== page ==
“Imagine if journalists asked us about our opinion about the planned ‘Prostitutes Protection Law’ and we had to say, “Sorry, we can’t talk about that, because our work must benefit the public.” – Franziska Funk, sex worker and member of Doña Carmen e.V.
Derecognition of Doña Carmen’s charitable status due to advocacy for the recognition of sex work as work
+++ Update +++ Following a petition by Constance journalist Dennis Riehle, the Hesse state parliament called on the state government to clarify why attac e.V. and Doña Carmen e.V. had their charitable statuses derecognised for engaging in political causes. The state government must now examine the legal situation. Riehle commented: “The petition was dealt with relatively quickly, which in my view indicates that the members of parliament share the concern that this matter, which can hardly be described as coincidental, requires clarification. The authorities will only be able to dispel the doubts if they produce valid arguments.” (Source: Dennis Riehle)
In September 2015, the Frankfurt tax office revoked the Gemeinnützigkeit (charitable status, lit. benefit to the public) of Doña Carmen, Association for the social and political rights of prostitutes, with immediate effect, and backdated its decision retroactively to 2011.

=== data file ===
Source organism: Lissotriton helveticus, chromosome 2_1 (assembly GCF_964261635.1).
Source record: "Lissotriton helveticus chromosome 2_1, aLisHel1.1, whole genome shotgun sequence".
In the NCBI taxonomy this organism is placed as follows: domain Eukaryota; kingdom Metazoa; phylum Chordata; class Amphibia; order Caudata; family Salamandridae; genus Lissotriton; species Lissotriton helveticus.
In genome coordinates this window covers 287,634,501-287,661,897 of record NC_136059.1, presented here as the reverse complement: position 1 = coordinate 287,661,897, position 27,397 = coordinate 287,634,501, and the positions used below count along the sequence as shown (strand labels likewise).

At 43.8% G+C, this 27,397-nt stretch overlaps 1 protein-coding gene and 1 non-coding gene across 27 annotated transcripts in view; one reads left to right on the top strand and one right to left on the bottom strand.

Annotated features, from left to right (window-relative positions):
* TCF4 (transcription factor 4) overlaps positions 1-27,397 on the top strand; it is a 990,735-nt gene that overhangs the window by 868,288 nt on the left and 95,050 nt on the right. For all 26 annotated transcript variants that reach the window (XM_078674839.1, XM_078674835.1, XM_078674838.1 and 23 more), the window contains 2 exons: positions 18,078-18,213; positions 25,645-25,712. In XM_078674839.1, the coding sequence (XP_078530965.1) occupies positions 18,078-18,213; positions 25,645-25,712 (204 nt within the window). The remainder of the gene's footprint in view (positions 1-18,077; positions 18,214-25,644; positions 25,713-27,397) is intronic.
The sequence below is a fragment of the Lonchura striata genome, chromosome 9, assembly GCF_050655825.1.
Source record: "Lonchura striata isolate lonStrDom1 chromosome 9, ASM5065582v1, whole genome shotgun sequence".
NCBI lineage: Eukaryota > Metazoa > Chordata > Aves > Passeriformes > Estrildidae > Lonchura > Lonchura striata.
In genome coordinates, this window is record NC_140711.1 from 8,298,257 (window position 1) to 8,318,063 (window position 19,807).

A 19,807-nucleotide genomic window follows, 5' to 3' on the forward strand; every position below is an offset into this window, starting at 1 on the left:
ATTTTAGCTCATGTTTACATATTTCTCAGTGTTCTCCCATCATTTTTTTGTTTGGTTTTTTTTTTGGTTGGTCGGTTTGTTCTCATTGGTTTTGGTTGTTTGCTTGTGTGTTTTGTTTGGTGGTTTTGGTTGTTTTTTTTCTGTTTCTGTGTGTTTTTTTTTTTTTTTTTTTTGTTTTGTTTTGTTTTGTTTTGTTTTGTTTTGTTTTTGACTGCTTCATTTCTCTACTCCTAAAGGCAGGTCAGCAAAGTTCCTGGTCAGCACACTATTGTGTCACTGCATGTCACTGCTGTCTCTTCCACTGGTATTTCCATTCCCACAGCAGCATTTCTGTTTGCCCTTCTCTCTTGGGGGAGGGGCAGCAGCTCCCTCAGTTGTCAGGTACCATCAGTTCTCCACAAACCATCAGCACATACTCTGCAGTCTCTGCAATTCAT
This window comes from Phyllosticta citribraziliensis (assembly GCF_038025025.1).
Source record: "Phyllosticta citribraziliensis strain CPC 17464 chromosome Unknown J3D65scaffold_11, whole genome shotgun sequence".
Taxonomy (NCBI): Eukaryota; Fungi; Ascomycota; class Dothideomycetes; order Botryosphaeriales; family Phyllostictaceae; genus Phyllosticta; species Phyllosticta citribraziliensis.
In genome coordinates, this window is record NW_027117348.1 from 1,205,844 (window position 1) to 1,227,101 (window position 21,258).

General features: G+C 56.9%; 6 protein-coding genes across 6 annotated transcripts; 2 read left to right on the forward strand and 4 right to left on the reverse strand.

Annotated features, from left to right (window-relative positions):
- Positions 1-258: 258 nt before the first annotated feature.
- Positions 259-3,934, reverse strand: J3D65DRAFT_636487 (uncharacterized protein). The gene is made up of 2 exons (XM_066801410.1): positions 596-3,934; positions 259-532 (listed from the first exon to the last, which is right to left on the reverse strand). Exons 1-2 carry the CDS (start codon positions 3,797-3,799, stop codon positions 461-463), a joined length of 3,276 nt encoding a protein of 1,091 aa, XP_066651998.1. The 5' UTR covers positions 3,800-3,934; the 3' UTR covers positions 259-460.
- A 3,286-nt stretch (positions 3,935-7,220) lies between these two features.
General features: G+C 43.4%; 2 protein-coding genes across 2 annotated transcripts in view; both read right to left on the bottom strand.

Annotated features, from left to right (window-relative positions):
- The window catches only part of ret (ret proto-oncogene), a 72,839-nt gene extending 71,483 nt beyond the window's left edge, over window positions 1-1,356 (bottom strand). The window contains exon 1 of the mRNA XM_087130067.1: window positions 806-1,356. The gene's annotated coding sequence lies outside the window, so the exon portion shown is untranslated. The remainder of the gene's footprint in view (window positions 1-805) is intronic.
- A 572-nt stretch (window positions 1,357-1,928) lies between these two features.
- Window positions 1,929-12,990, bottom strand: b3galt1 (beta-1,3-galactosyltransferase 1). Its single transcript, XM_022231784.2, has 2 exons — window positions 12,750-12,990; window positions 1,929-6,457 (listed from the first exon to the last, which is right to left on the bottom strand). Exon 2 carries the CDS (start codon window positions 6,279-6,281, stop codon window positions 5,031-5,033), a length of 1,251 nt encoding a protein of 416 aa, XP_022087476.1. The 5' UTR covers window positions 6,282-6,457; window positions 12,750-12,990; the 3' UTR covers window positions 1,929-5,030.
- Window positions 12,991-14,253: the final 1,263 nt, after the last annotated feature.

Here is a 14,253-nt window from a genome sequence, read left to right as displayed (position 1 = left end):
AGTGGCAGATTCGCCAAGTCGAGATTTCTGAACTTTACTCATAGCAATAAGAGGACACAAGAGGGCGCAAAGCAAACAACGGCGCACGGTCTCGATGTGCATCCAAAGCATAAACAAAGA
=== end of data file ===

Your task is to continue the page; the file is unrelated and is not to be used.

At first glance, the reasons appear contrived: “supporting women in prostitution in tax-related matters”; “offering guided tours through brothels” during the open night at Frankfurt’s station quarter (Bahnhofsviertelnacht). One can only shake one’s head.
But the core accusation levelled against Doña Carmen makes one’s ears prick up: the association is blamed for pursuing political goals, “continuously” and “in a non-neutral manner”, “by campaigning for political interests of prostitutes”. Explicitly, Doña Carmen is charged with engaging in “advocacy for the recognition of sex work as work”. Henceforth, the Frankfurt tax office no longer holds this as a charitable cause.
“Gemeinnützigkeit” as political weapon
The decision by the Frankfurt tax authority – should it become a legal precedent – is politically explosive since the “charitable status” (Gemeinnützigkeit) is used as a political weapon and the Charity Law (Gemeinnützigkeitsrecht) is being politicised in a reactionary manner. The goal here is to terminate a political consensus, in place for nearly 30 years, which recognises counselling centres for sex workers, which are normally set up as charitable organisations, as experts on the subject of sex work and as advocates for sex workers’ concerns.